School board members perform many functions. They’re in school board public meetings, committee meetings and out in the community at various school-related events. To do their work well, school board communication needs to be solid.
Every day, school boards make decisions that affect important aspects of public education. Not everyone agrees with those decisions, and many school boards find themselves negatively represented in the media or by parents in the district. Stories about dysfunctional school boards and failing schools abound. Citizens advocate for school closures, charter schools, vouchers and critics say your school system should “run more like a business”. Parents are gathering with burning torches to march on the school administration building to protest test scores.
Don’t let the media or parents on Facebook tell your story. Don’t let others define your agenda for public education. After all, it is what you were elected or appointed to do. Being effective at telling your story can change these mantras and public perception about how you operate.
Tell stories about how important public education is in your community. Talk about how kids are so much more than just a test score. Highlight business partnerships and community volunteers in and for the schools. Talk about how you are improving student achievement. Definitely tell the stories about how your school board is making a difference.
Boards operate according to corporate and parliamentary rules. There are meeting agendas, numerous issues to be voted on, priorities, goals and strategic plans. While all of these are certainly necessary and appropriate, they don’t particularly interest the public, and they certainly don’t interest the media or your harshest critics. In short, these are not your stories.
Instead, translate how board goals or priorities are improving the district and student achievement. Give concrete examples. In one district, the school board partnered with local businesses to build an accessible baseball field so students of all physical abilities could play ball, just like their peers. Now, the district could have just put the new facility as an agenda item, announced it to the public, and that would have been the end.
Instead, they had a ribbon-cutting ceremony to invite the community to the new field. They also made videos of students playing ball and advertised those on social media. Finally, the school board established public hours for field use when students were not using the facility, to give the community at large who were not students an opportunity to use the field. That’s how you do it. This district effectively told its story, and so should you! Done right, school board communication is compelling and natural.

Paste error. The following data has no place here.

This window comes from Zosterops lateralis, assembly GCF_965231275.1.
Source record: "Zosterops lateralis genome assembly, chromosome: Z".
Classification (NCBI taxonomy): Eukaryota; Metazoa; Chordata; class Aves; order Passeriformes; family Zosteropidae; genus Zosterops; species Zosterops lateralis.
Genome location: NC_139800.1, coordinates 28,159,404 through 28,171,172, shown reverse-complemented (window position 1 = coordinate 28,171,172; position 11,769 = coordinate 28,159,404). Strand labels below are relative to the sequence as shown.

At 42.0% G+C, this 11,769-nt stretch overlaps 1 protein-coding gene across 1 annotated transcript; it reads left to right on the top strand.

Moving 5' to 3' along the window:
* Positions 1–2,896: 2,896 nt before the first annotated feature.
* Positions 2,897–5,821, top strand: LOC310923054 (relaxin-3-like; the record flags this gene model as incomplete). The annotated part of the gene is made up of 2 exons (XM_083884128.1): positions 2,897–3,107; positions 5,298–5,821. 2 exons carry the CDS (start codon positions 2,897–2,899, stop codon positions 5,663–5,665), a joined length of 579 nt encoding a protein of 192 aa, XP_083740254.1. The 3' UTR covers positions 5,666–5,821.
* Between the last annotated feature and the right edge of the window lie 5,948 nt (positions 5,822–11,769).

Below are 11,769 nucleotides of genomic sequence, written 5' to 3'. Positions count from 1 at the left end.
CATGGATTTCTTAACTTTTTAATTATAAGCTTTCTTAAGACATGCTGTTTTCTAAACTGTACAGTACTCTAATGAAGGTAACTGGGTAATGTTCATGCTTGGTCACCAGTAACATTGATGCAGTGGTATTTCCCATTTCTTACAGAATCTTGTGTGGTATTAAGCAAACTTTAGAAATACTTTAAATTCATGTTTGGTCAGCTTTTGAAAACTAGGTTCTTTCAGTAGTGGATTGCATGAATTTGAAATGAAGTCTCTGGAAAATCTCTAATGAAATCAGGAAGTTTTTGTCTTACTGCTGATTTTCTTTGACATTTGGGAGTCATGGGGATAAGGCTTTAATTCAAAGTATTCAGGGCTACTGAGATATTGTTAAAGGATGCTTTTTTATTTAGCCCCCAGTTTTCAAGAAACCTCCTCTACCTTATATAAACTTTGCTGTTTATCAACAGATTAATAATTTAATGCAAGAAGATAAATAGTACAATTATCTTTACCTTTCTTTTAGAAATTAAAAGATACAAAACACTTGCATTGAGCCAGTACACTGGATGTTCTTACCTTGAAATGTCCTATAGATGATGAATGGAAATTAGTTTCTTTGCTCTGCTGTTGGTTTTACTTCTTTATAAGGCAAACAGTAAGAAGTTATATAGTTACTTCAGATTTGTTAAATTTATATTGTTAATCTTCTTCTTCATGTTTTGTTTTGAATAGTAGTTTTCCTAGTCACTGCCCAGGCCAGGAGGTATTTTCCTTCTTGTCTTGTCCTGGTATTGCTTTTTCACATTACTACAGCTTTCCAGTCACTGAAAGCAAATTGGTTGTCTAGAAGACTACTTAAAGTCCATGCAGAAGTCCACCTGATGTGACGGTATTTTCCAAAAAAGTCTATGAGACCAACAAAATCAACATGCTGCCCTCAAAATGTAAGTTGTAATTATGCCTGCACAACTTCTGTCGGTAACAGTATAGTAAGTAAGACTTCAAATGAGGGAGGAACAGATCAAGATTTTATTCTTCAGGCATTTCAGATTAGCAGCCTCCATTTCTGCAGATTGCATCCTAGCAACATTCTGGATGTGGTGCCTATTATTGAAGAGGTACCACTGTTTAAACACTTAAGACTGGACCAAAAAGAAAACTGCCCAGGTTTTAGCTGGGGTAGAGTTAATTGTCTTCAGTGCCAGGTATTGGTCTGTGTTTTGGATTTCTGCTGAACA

Who is the school board communicating with? Keep in mind that the United States population is older than it has ever been. That means fewer people who pay property taxes within your district actually have school-age children. Therefore, just communicating with parents will miss about 70% of the people who actually support your district. It is a surprising but true statistic. If these citizens don’t get news from you, they will have to rely on the news media and neighborhood gossip. They may be on social media, which traditionally is a forum for parents to gripe about, not praise, the district and the school board.
School boards do a good job, but that is no longer good enough. School board communication must now emphasize the good job you are doing. Tell the public about it, and tell it early and often. Tell your story to a wide audience, too. Parents and taxpayers need to hear it, but so do business leaders and your local government leaders. Show them the great things you are doing every day, and show them how your board decisions today are setting the stage for future student achievement.
It’s time to step up your game by telling your school board story with superior school board communication.
Want to know how your educational board and staff can focus more on teaching and less on chasing emails, hunting for documents, and waiting for board members to respond to discussions? With Boardable’s board portal, you can centralize board information and communications, where everything (and everyone) is just a couple of clicks away. Click below to get started with Boardable.